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1. A false, deceptive, or irregular form.
2. A mineral that has the crystalline form of another mineral rather than the form normally characteristic of its own composition.

pseu′do·mor′phic, pseu′do·mor′phous adj.
pseu′do·mor′phism n.
American Heritage® Dictionary of the English Language, Fifth Edition. Copyright © 2016 by Houghton Mifflin Harcourt Publishing Company. Published by Houghton Mifflin Harcourt Publishing Company. All rights reserved.


(Minerals) a mineral that has an uncharacteristic crystalline form as a result of assuming the shape of another mineral that it has replaced
ˌpseudoˈmorphic, ˌpseudoˈmorphous adj
ˌpseudoˈmorphism n
Collins English Dictionary – Complete and Unabridged, 12th Edition 2014 © HarperCollins Publishers 1991, 1994, 1998, 2000, 2003, 2006, 2007, 2009, 2011, 2014


(ˈsu dəˌmɔrf)

1. an irregular or unclassifiable form.
2. a mineral having the outward appearance of another mineral that it has replaced.
pseu`do•mor′phic, pseu`do•mor′phous, adj.
pseu`do•mor′phism, n.
Random House Kernerman Webster's College Dictionary, © 2010 K Dictionaries Ltd. Copyright 2005, 1997, 1991 by Random House, Inc. All rights reserved.
References in periodicals archive ?
The demineralization of conodont elements yields a protein 'pseudomorph' possessing the same size and shape as the original element.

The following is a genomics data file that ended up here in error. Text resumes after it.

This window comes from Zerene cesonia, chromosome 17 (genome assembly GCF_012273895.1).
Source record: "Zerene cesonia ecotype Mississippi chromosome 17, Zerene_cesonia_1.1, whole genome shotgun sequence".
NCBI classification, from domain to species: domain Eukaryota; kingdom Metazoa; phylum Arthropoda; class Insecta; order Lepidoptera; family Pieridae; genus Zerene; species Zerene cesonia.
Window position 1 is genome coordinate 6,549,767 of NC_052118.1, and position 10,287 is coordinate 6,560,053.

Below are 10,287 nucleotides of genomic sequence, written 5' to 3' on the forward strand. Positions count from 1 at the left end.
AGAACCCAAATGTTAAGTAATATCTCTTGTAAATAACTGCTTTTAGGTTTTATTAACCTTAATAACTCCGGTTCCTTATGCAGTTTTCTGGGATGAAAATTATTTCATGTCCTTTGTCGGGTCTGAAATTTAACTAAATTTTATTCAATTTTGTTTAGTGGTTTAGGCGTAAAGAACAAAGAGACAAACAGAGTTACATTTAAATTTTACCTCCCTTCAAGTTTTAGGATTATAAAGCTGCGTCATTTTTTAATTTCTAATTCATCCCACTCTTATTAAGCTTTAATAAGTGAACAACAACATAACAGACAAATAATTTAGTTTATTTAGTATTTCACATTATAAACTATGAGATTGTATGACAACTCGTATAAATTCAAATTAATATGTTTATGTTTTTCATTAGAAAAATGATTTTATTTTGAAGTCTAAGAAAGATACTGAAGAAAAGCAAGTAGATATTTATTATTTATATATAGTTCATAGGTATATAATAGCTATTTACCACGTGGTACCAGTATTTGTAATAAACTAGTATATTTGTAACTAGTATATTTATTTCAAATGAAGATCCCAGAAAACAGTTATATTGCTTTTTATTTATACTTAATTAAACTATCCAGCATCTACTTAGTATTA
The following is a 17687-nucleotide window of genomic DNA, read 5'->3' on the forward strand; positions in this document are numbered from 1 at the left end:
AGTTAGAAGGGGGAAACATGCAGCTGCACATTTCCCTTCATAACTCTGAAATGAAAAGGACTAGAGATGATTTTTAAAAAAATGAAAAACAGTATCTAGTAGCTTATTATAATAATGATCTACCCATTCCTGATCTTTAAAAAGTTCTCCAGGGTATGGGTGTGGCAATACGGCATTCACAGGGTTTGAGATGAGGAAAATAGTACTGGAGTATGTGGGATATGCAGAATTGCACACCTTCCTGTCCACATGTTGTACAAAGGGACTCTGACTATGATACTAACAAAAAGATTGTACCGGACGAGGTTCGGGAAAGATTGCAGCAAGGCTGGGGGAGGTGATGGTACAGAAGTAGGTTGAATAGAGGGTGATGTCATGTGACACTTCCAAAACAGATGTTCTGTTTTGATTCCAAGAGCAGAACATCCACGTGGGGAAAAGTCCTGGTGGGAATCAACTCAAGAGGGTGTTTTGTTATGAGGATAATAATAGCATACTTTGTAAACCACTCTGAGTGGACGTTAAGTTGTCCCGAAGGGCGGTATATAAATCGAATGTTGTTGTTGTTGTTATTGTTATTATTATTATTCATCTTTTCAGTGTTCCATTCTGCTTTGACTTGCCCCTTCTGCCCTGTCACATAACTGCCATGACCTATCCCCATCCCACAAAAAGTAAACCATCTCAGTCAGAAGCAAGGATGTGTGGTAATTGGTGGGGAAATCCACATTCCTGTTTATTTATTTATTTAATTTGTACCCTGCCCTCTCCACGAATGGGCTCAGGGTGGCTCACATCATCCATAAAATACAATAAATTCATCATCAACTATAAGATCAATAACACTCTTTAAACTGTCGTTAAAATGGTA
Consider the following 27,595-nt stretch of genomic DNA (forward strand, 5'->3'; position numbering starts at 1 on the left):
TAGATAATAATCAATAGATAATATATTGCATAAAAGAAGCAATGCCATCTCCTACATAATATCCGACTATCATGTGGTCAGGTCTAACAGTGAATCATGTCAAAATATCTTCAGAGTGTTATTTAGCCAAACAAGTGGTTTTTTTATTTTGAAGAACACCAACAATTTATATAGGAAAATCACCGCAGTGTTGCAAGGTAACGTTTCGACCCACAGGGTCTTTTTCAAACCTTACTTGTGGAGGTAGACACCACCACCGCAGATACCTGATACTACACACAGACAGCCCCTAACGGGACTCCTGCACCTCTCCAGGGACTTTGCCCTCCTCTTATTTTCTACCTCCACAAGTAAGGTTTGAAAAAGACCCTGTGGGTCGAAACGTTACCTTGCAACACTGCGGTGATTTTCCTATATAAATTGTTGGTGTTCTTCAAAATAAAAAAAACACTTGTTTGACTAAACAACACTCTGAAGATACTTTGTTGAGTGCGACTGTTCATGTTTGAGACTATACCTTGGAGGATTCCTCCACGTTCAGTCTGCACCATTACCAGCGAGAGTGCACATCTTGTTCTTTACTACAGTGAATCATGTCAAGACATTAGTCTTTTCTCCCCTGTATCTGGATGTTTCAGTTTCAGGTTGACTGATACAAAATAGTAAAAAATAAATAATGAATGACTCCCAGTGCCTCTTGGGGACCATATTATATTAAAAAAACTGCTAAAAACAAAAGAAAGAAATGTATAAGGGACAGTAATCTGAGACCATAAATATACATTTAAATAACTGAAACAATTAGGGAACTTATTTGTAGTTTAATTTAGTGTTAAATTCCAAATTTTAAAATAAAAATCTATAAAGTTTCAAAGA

Right: Christodoulos Panayiotou, Untitled, 2017, Amarelo Vila Real granite, various pseudomorph minerals, 18-karat yellow gold, 18-karat white gold, silver, waxed polyester thread, paulownia, leather and leatherette boxes.
Shattuckite was discovered in Bisbee, Arizona, USA (Shattuck mine) as a pseudomorph after malachite (Schaller, 1915).
At places the complete transformation of hornblende to chlorite is visible in the form of pseudomorph left after hornblende.
The combination of these two secretions is thought to allow squid to produce ink of various consistencies, ranging from a diffuse cloud to a substantive pseudomorph (Boletsky, 1997; Young and Mangold, 2000; Bush and Robison, 2007).
Even more importantly, the existence of science fiction metal and the way this music reformats and recycles the genre's codes compels us to recognize that, just as Brooks Landon identified science fiction film to be literary sf's pseudomorph, various other sf media which are not primarily narrative--music, art, videogames--are even more pseudomorphic.
In fact, tiger's-eye is cited in many textbooks as a classic example of a pseudomorph, says Peter J.
Others are bioluminescent and "glow-in-the-dark." They also have the ability to excrete an ink cloud, called a pseudomorph, which resembles a squid's shape.
This cubic morphology of primary jarosite does not necessarily mean a pseudomorph transformation from pyrite, since they have the same crystal habit.
Ink Release is observed in several forms: (a) a cloud (n = 25), either diffuse or of interconnecting ink blobs, (b) a single pseudomorph (n = 9) or two or more consecutive pseudomorphs (n = 2) that hold their shape, (c) a diffuse puff (n = 6), (d) a long slender rope (n = 2), (e) a short, thin string (n = 2), and (f) alternating with defecation (n = 1).